Immigration Lessons learned from English Soccer

Immigration Lessons from English Soccer
Reprinted from Wall Street Journal, April 4, 2011:

San Francisco

Here in Silicon Valley, immigrants and first-generation Americans provide the drive and hunger for almost every company worth its salt. But these days protectionism and xenophobia are choking off the supply of H1-B visas for the best and brightest foreigners. Sadly, we no longer lay out the welcome mat for people with names like Grove, Brin, Yang, Bechtolsheim, Huang, Nguyen, Omidyar and Wadhwani.

Some say that the effect of immigrants on Silicon Valley is exaggerated and that venture capitalists should provide more opportunities for homegrown Californians. But the state’s xenophobes and protectionists need only take a look at the recent history of the English Premier League to see the staggering and transformative effect that immigrants can have on a market.

Twenty years ago, English professional soccer was in a shambles. Most of the stadiums had just a few seats. Stabbings and fights on the terraces were part of the entertainment. In 1989, 96 people were trampled to death during one tragic game. Almost all the players in the league had been born in England—many within sight of the stadiums in which they played. Clubs in Italy, Spain, Brazil and Argentina provided a more scintillating version of the sport. Revenues from television coverage were small. In less than two decades all that has changed, and today the best soccer in the world is played in England. The reason: immigrants.

The English Premier League is a testament to what happens when immigration barriers are broken down and a market attracts the most talented people from around the world.

In 1992, the year of its formation, there were only 11 soccer players in the English Premier League who had not been born in the United Kingdom or Ireland. Now that number is more than 250—in a league where the total number of players in the overall starting lineup is 220. In 1999, Chelsea became the first team to field a Premier League starting lineup composed entirely of foreign-born players.

The main reason behind this dramatic change was a labor ruling in 1995 by the European Court of Justice. The court ruled that arcane rules restricting the free movement of soccer players were in breach of the law of the European Union. When the rules were lifted, the English Premier League was flooded with the best players in the world.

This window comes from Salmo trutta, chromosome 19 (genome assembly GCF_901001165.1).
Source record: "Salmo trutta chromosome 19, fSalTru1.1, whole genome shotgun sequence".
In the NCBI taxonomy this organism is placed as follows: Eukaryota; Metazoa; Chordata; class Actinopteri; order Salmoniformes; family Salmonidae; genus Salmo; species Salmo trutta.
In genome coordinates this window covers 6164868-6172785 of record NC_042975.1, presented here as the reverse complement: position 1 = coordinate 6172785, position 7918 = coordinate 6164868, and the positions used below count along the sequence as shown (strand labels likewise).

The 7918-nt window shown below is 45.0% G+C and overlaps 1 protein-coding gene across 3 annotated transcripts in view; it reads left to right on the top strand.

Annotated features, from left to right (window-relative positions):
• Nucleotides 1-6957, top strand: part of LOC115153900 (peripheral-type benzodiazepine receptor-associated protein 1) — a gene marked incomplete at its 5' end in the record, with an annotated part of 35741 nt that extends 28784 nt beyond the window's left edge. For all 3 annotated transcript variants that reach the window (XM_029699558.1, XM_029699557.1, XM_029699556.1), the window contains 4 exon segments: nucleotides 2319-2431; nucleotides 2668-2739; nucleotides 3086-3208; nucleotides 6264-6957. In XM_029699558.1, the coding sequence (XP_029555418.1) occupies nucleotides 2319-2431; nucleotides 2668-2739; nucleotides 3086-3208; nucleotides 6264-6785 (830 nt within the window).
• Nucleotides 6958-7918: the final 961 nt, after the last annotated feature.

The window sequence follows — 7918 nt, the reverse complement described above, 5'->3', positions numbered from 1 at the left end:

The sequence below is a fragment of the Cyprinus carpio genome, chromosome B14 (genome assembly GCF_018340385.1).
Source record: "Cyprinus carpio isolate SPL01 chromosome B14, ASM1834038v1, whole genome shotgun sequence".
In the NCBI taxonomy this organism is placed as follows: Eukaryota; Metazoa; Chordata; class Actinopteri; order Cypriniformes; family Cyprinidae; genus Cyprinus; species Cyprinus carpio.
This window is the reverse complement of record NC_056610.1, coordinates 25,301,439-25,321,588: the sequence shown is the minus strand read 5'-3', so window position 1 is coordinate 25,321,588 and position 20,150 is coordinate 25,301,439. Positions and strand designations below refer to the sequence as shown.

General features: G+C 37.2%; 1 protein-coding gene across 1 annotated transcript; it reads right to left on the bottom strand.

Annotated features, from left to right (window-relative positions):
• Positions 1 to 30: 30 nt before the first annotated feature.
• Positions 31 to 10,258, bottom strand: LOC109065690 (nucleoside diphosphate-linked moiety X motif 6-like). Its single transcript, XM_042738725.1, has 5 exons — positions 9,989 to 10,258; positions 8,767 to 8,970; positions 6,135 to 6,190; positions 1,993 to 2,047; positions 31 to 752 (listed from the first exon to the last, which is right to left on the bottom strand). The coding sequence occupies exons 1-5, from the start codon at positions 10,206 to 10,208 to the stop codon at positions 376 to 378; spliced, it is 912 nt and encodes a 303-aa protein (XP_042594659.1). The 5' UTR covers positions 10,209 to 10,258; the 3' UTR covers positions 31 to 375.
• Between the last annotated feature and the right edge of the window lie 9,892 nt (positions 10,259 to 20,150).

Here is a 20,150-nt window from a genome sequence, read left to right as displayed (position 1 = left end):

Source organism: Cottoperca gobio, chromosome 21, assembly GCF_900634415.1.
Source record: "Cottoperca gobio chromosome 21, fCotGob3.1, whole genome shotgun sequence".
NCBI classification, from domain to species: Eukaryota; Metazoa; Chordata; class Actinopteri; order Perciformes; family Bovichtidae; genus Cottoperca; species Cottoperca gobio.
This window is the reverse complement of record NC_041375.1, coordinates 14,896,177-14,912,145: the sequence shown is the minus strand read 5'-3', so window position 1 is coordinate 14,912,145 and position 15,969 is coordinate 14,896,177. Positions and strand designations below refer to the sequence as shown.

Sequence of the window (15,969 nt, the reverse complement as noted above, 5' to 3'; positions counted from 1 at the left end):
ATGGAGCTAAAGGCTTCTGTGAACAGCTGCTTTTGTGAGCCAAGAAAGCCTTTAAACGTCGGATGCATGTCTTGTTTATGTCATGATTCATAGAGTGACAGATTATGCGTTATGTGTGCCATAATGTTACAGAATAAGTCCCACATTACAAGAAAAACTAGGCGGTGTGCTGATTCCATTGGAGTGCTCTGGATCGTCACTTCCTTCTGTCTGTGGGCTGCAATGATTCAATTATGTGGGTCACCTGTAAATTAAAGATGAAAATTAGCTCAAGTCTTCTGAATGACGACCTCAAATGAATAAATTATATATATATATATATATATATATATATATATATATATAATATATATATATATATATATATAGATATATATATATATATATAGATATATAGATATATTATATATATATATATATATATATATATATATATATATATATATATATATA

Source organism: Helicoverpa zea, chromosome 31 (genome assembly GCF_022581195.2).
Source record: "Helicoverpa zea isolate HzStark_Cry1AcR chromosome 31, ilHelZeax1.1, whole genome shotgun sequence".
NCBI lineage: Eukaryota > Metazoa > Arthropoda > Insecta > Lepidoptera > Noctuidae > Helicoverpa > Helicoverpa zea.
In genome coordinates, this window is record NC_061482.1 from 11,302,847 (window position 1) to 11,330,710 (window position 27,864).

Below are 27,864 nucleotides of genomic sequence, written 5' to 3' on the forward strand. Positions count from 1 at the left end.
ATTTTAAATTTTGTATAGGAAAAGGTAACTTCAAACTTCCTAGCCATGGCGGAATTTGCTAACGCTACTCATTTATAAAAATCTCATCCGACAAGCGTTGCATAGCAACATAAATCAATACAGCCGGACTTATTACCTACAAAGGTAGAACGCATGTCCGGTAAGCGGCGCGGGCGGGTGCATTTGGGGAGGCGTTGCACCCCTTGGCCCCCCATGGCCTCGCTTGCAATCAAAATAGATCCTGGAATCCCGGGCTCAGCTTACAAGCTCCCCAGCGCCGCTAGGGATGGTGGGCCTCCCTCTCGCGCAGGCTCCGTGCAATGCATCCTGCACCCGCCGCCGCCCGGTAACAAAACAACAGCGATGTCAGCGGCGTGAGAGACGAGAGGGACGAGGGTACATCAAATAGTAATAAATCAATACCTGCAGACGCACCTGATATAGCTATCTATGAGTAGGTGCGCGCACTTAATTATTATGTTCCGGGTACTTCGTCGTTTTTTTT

The economic result of the influx of talented immigrants has been profound. Today the soccer on view in the English Premier League is far and away the most attractive in the world. The domestic market has expanded—hooliganism is in decline, and women and children flock to stadiums on Saturdays. Meanwhile, the export market is more lucrative than ever. More than half a billion people in some 200 countries follow the exploits of Chelsea, Manchester United, Aston Villa, Blackpool and Tottenham Hotspur. A preseason tour of Asia has become de rigueur for the best clubs.

The league has also drawn foreign capital with club owners from the United States, India, Russia and the Middle East. Only three sports leagues—the NFL, MLB and NBA—top the English Premier League in revenues. But these leagues, it should be noted, compete in a domestic market six-times larger than England’s.

In 1986, a two-year TV agreement for the top flight of English soccer was sold for 6.3 million pounds, the equivalent of about $10 million today. In 2007, a set of three-year rights was sold for 1.7 billion pounds, or $2.7 billion. It’s little wonder that last year the English Premier League won the Queen’s award for enterprise in international trade.

Players like Chelsea’s Didier Drogba (Ivory Coast), Arsenal’s Cesc Fabregas (Spain), and Manchester United’s Nemanja Vidic (Serbia) may not possess the technical chops to start technology companies in Silicon Valley. But they answered the same clarion call that rang out to the founders and families that once spawned Intel, eBay, Google, Nvidia, Yahoo and hundreds of other companies formed between San Jose and San Francisco. These soccer players are living proof that the best people score the most goals.

Turning away talent—wherever it’s from—only weakens the market and brings down everyone’s game.

Mr. Moritz is a member of Sequoia Capital.

Article categories: Immigration Policy and Legislative Initiatives

About the Author